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From:Elliott Lash <al260@...>
Date:Thursday, November 2, 2000, 20:29
 I won't bore you with any lengthy
>description of my languages,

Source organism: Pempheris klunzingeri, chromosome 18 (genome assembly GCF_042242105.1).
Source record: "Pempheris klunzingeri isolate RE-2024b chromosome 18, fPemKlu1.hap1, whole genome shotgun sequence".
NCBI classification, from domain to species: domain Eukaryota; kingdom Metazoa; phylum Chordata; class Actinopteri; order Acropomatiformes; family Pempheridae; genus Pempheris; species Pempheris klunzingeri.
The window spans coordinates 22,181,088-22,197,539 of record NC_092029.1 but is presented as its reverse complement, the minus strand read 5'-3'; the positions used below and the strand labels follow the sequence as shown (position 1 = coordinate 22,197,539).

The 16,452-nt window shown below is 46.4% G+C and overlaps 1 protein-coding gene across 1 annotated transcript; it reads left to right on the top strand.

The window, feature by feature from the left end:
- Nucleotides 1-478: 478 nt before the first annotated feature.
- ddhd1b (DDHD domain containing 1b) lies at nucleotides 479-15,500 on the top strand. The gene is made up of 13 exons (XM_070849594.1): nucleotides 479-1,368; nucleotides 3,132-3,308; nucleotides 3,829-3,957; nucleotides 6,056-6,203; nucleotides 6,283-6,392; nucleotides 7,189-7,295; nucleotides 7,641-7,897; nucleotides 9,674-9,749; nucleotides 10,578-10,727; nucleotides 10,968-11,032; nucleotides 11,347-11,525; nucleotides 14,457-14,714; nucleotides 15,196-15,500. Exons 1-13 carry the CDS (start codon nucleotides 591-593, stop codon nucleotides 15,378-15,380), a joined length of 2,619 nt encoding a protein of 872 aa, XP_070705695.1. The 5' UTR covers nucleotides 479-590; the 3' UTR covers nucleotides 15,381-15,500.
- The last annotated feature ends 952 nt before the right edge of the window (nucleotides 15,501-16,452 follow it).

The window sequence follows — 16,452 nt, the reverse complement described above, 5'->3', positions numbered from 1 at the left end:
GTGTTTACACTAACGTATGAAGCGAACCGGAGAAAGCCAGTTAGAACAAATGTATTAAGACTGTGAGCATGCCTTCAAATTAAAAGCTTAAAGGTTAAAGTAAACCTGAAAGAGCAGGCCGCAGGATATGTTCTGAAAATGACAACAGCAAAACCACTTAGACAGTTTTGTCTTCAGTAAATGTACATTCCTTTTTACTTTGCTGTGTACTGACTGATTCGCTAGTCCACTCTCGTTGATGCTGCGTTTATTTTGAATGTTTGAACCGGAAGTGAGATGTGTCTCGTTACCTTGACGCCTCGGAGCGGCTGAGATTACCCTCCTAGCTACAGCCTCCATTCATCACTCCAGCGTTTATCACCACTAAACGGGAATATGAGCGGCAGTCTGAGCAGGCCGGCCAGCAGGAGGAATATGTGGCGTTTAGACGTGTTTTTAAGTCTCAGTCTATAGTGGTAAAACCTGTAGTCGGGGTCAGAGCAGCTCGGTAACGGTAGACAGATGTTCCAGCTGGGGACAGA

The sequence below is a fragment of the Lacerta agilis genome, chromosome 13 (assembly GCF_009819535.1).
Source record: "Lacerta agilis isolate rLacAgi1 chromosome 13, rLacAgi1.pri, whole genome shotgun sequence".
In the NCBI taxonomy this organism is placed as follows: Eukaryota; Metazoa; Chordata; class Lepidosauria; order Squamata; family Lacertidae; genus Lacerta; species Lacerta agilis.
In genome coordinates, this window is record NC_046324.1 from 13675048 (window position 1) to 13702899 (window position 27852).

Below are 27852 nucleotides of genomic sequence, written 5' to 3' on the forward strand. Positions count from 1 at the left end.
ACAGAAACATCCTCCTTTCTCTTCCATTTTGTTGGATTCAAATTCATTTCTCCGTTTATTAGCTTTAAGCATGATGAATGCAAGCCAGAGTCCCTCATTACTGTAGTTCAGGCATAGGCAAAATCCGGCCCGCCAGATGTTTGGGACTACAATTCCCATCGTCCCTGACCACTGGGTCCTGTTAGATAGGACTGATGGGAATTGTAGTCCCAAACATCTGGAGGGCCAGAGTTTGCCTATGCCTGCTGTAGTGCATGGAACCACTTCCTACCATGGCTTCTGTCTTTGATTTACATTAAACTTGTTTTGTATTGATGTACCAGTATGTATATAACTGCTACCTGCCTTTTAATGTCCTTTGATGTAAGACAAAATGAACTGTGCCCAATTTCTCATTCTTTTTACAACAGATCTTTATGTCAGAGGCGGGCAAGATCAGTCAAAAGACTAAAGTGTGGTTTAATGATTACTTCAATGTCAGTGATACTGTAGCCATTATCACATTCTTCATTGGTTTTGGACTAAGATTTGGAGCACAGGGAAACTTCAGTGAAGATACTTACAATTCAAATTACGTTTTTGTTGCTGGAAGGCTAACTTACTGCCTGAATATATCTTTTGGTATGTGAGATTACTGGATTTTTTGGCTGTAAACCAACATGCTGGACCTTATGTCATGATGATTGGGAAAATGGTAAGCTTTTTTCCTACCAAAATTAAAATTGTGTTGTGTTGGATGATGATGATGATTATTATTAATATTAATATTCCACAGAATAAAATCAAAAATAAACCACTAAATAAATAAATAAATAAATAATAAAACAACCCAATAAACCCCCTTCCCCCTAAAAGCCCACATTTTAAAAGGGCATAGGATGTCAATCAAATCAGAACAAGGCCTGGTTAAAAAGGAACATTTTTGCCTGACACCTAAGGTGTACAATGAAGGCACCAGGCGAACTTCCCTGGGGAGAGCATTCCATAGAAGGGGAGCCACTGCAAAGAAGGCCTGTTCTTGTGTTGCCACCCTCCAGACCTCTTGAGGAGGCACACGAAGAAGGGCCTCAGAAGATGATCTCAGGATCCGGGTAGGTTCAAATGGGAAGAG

Ah now! That won't cut it around here, Elliott. Descriptions (long and short) of our conlangs is what the list is all about. What I meant was just listing them, perhaps description was a bit to severe a word. Well if you insist: 1995 Flavin: My first language. Really just an a priori lexicon with bits and pieces french and english grammar. I don't remember anything except that to form the 1st person present tense of a verb you chopp of the first letter and do a few other strange transformations. Example caiyar "to be" aiya "I am" (or something, whatever) 1995 A whole gamut of languages supposedly derived from a common language, though the sound changes were more codelike than actual phonetic changes. (ie. /b/ became /t/ blah blah) (what was I thinking!) 1995-1997 Thousands and Thousands of what I like to call "tests" (I can't even remember them) 1997 Proto-type Silindion, then called Silinestic. Basically a list of roots that I never even used. There was a declensional system of about 14/15 cases and no literature 1998 Beginning of Silindion (Then called Silic) I scrapped all but 3 of the roots from the proto-type, actually derived pretty cool looking words, and started a dictionary. Now the language has around 1500 words, a huge literature of over 30 poems, with several dozen waiting to be translated. This is a very Uralic like language. What I mean of course is that its agglutinating, though tending now towards a more inflectional feel. For an example, I will just talk about the word Nerilyánë "Green-Partings". This is a compound of neril "green" and yane "partings" (accents are in a bit of a flux at this point). Yane is the spoken plural of yana "going", a participle from the root -ya(N)-. The more elevated, written and court language uses Nerilyanáña which is from an ancient form: ... -yanád-ya with -ya being a plural morpheme. As you can hopefully see, the spoken language has discarded the more easily recognizable agglutinative affix and substituted a less easily analysed inflectional morpheme. Getting back to the list: 1999 I started to make the Ninneg group of languages, a sort of Celtic development of the Silindion roots. The group consists of three languages, tentatively called North, South and West Nindic/Ninnneg (any help in choosing a language name would be appreciated, I don't really like the idea of just calling it "our-language" or something to that effect). North Ninneg is very Welsh looking, though the sound is probably not, since I haven't got the opportunity to hear Welsh. West is an even more Welsh looking language (with a bit of Tolkien's languages). An example is: Ae hi o moniel da gorien es da noichrel "I hear the crows in the tree" ae hi o mon-iel da gor-ien es da noichrel be-1st I at/in hear-(verbal noun) the crow-plural (s: cêr) in the tree South Ninneg is very Irish looking and sounding (I'm learning Irish and Old Irish). The same sentence in South Ninneg is: Moinis cuire eas á nuir. moinis cuire eas á nuir hear-1st crow-definite in/inside the (only after prep. and adj) tree Finally: 2000 I started documenting the languages in the Silindion or Silic group. This include South and West Silic and Silindion. Right now West Silic is my favorite. Here's an excerpt from a poem: Tilil esi si kiliiä Do you see the ships simummä ’mi syleeve? swan-like on the ocean Ylistieneä käli nelili from western lands käläseiä t’ oin verre. there prows are turned Nol tyrinnä side lennäde to the darkness of the end ylile lahan emi säheve. of days, they ride upon waves I wont give details at this point, maybe in another email. Thanks for reading, and questions would be greatly appreciated. Elliott